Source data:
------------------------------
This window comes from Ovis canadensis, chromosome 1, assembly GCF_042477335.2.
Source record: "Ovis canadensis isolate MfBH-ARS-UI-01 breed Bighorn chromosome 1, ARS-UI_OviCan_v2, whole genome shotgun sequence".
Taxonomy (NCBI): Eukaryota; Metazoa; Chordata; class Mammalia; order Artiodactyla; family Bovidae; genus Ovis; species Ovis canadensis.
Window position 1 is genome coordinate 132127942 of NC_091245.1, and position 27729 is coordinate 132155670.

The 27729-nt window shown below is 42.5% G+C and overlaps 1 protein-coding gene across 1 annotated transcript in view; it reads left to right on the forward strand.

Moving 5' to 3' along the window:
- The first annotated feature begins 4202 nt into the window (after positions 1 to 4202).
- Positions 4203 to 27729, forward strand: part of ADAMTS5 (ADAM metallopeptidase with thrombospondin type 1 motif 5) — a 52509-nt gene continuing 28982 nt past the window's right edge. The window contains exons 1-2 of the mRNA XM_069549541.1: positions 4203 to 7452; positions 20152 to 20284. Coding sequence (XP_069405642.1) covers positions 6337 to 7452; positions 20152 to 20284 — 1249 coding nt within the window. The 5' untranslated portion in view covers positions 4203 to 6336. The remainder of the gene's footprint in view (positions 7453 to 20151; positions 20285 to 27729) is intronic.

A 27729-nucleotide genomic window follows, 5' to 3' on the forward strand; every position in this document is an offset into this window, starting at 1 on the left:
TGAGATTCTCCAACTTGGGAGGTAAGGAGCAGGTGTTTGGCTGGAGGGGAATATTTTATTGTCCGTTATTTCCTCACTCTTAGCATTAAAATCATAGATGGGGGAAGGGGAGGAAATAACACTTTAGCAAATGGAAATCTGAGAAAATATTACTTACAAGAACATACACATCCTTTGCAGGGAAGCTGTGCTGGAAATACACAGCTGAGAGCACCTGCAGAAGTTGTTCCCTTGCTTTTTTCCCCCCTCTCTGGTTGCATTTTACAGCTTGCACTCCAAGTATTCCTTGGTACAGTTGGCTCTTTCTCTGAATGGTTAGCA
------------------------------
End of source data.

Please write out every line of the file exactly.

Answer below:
This window comes from Ovis canadensis, chromosome 1, assembly GCF_042477335.2.
Source record: "Ovis canadensis isolate MfBH-ARS-UI-01 breed Bighorn chromosome 1, ARS-UI_OviCan_v2, whole genome shotgun sequence".
Taxonomy (NCBI): Eukaryota; Metazoa; Chordata; class Mammalia; order Artiodactyla; family Bovidae; genus Ovis; species Ovis canadensis.
Window position 1 is genome coordinate 132127942 of NC_091245.1, and position 27729 is coordinate 132155670.

The 27729-nt window shown below is 42.5% G+C and overlaps 1 protein-coding gene across 1 annotated transcript in view; it reads left to right on the forward strand.

Moving 5' to 3' along the window:
- The first annotated feature begins 4202 nt into the window (after positions 1 to 4202).
- Positions 4203 to 27729, forward strand: part of ADAMTS5 (ADAM metallopeptidase with thrombospondin type 1 motif 5) — a 52509-nt gene continuing 28982 nt past the window's right edge. The window contains exons 1-2 of the mRNA XM_069549541.1: positions 4203 to 7452; positions 20152 to 20284. Coding sequence (XP_069405642.1) covers positions 6337 to 7452; positions 20152 to 20284 — 1249 coding nt within the window. The 5' untranslated portion in view covers positions 4203 to 6336. The remainder of the gene's footprint in view (positions 7453 to 20151; positions 20285 to 27729) is intronic.

A 27729-nucleotide genomic window follows, 5' to 3' on the forward strand; every position in this document is an offset into this window, starting at 1 on the left:
TGAGATTCTCCAACTTGGGAGGTAAGGAGCAGGTGTTTGGCTGGAGGGGAATATTTTATTGTCCGTTATTTCCTCACTCTTAGCATTAAAATCATAGATGGGGGAAGGGGAGGAAATAACACTTTAGCAAATGGAAATCTGAGAAAATATTACTTACAAGAACATACACATCCTTTGCAGGGAAGCTGTGCTGGAAATACACAGCTGAGAGCACCTGCAGAAGTTGTTCCCTTGCTTTTTTCCCCCCTCTCTGGTTGCATTTTACAGCTTGCACTCCAAGTATTCCTTGGTACAGTTGGCTCTTTCTCTGAATGGTTAGCA